The students who run, write, and produce The Vanguard’s eight issues a year do so with very little reporting experience and no journalism course to drive or direct their efforts. The 10-person editorial board meets with me once a week during Activities and then once before each monthly publication date for an all-out, all-day (and sometimes all-night) production effort to lay out the paper and send it to the printers. Much of the learning is peer-to-peer and goes on behind the scenes, with feedback conversations filling Google docs and running over email from writer to editor, editor to editor-in-chief, EIC to faculty advisor, and back along the chain. Discussions about reporting are more likely to happen during 5-minute hallway interactions or 15-minute lunch breaks than in a controlled and contemplated learning environment.
The Vanguard is by nature a very results-oriented undertaking, then, with much of the process invisible to the novice and daunting for the more seasoned student reporter, who has learned by doing, to explain. The Vanguard “classroom” is by nature already flipped, and with so much to learn, so much to practice and pass on from production cycle to production cycle, it was a perfect candidate for some flipped classroom curricular attention. Over the summer I used a launch grant to learn some new applications in order to deliver task-specific journalism instruction in accessible, appealing ways. I focused on interviewing skills.
Using the presentation software Haiku Deck —which, as far as I can tell, has no relationship to the similarly named online platform that hosts our courses— I built student editors two tutorials to share with new writers as the editors guide them through the process of preparing for and conducting interviews with their sources. The slide format helps the editor pace the conversation, and the visual format makes the steps more memorable while differentiating the material from the slew of word docs and manuals already in the writers’ possession. Here they are:
copy-of-the-art-of-the- interview-part-i-education- presentation-pX1ZZB0GDP#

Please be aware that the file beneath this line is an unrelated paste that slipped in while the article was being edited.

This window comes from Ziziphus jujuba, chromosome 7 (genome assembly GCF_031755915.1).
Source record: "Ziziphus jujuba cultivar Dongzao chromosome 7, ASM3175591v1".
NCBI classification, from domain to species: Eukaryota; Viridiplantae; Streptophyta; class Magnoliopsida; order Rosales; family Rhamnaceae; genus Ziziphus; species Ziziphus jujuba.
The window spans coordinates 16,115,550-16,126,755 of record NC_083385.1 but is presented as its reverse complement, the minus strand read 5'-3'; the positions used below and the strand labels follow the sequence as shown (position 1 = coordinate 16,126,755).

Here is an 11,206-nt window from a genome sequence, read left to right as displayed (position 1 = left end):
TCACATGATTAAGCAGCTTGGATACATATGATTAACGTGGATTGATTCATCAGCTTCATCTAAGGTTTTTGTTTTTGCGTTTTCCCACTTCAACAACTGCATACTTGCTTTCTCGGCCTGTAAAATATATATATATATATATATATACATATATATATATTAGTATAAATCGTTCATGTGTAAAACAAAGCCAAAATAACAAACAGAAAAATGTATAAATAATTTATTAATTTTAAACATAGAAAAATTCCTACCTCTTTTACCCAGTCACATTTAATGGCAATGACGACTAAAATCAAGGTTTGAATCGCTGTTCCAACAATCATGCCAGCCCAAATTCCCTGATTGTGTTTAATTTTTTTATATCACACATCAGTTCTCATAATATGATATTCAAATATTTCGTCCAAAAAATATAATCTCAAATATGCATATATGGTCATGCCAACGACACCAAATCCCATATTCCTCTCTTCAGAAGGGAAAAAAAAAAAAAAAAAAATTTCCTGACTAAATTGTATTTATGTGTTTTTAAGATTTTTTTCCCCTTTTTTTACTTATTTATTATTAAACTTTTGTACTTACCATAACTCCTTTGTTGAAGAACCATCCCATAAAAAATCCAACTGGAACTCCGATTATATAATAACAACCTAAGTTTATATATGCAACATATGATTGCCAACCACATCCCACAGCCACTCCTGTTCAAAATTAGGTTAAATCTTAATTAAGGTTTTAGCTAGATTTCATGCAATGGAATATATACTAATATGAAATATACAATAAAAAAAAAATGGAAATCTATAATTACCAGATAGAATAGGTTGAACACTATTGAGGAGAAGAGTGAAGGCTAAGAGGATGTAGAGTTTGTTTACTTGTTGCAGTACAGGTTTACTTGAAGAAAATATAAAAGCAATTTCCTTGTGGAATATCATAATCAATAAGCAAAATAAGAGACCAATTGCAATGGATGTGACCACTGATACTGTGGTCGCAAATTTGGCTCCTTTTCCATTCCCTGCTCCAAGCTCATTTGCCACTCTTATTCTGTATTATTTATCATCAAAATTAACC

I wanted to learn Haiku Deck because I’m interested in effective visual storytelling and in easy access to millions of high-quality images already available through Creative Commons. Using it is fun. Beyond applications to The Vanguard, this year I wound up inviting students to build their own Haiku Decks at the end of our Pride and Prejudice unit. The instructions were to present the novel from one character’s point of view using no fewer than 15 and no more than 25 slides and featuring no more than 25 words per slide. I got some hilarious distillations (and the students earned some extra credit while becoming still more tech-savvy). Here’s one from the character Charlotte Lucas, BFF to the protagonist Elizabeth Bennet:
I also learned to use Creatavist, a multi-media storytelling platform I heard about at the Columbia Scholastic Press Association. Because Creatavist can easily embed sound bites and audio files (not to mention images and videos), it helped me complement the how-to decks on interviewing with something more interactive. On Creatavist, I took a not-so-good interview conducted by one of the editors and broke it down for the others, commenting along the way about what was working, what wasn’t, and where the opportunities were for better follow-up questions and changes in the conversational dynamic. It turned into a really cool-looking online resource, sort of like a two-way textbook chapter. To build it, I wound up learning how to convert ma4 recordings into mp3 files and how to trim mp3 files in Quicktime. (I also learned how not to trim audio files in Garage Band).
Here is the link to the interview assessment tool I built on Creatavist:
I also created a Haiku site for The Vanguard where students can access and revisit these and other reporting resources:
All of this was fun. Screenshots of the Haiku Decks’ first slides are attached, in case you want to use either of those as an image for the blog.